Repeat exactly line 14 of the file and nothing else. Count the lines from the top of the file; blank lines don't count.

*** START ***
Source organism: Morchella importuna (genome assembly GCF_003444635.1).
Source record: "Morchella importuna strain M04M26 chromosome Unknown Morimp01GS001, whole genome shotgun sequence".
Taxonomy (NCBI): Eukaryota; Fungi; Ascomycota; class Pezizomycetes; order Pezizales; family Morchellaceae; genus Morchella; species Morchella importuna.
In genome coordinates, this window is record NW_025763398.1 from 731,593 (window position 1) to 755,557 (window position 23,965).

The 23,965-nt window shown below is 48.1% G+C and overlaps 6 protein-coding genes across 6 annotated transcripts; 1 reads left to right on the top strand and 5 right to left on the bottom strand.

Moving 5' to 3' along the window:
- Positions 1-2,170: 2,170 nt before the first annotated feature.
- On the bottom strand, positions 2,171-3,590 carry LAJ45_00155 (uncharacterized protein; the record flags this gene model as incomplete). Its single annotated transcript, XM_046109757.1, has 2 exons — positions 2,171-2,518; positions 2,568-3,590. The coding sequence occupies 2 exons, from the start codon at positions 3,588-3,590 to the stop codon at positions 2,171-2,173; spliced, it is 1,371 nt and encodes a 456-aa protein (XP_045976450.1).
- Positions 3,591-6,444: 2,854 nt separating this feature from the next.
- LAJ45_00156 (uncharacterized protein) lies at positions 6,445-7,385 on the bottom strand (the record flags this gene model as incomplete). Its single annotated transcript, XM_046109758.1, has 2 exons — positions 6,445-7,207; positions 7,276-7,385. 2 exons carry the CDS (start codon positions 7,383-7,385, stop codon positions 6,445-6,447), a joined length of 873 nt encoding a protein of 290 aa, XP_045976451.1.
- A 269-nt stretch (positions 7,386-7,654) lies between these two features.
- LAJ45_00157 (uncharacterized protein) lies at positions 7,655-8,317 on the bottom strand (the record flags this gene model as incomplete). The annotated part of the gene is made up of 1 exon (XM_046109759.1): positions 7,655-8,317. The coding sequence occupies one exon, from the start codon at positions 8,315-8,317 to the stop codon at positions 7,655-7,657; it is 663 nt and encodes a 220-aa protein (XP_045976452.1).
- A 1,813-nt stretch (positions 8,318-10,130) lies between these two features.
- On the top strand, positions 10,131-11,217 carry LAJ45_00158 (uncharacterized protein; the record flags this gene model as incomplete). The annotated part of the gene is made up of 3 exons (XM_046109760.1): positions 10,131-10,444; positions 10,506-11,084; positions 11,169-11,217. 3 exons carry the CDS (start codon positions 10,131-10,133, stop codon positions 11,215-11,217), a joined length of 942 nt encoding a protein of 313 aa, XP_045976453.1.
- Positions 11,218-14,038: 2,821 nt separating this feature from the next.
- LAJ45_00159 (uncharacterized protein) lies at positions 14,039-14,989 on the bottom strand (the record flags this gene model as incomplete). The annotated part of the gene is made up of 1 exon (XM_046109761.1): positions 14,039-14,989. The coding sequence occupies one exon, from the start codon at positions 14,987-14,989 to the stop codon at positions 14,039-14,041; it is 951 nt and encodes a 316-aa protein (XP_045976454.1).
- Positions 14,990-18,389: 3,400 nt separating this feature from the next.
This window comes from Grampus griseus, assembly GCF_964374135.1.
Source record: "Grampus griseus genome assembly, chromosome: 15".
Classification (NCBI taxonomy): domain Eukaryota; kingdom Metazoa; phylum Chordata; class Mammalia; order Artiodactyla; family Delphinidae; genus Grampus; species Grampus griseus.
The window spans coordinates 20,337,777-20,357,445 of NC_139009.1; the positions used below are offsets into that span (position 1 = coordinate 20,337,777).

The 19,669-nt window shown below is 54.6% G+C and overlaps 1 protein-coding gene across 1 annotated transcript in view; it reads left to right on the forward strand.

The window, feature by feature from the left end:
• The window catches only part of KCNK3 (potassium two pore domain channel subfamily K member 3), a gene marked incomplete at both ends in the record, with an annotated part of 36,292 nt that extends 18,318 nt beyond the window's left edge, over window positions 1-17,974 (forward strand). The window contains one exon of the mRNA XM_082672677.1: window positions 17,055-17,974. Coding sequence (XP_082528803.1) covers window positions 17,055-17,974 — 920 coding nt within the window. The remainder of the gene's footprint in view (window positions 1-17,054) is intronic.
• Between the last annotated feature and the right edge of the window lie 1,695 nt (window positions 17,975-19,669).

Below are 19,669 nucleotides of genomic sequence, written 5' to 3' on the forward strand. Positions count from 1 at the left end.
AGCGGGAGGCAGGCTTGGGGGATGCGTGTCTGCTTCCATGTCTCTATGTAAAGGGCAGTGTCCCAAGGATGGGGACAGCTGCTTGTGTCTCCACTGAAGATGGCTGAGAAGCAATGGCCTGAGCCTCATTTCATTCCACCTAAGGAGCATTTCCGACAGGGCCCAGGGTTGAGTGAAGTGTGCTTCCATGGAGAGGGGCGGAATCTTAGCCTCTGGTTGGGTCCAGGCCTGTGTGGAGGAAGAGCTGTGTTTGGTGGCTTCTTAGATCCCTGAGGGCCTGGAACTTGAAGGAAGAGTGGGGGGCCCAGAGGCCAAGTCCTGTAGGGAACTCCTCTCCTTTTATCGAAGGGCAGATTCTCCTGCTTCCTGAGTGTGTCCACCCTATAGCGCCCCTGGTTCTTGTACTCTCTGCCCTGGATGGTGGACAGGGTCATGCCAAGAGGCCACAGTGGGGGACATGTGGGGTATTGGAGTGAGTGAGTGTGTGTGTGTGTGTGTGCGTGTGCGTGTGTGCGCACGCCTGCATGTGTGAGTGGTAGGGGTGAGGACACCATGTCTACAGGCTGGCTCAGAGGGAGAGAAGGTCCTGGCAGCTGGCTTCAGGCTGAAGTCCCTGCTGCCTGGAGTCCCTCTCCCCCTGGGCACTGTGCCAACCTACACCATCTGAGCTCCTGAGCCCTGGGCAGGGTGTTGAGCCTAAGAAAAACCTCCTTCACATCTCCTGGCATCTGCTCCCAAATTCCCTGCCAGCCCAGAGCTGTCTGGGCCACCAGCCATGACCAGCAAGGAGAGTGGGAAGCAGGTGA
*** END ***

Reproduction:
- On the top strand, positions 10,131-11,217 carry LAJ45_00158 (uncharacterized protein; the record flags this gene model as incomplete). The annotated part of the gene is made up of 3 exons (XM_046109760.1): positions 10,131-10,444; positions 10,506-11,084; positions 11,169-11,217. 3 exons carry the CDS (start codon positions 10,131-10,133, stop codon positions 11,215-11,217), a joined length of 942 nt encoding a protein of 313 aa, XP_045976453.1.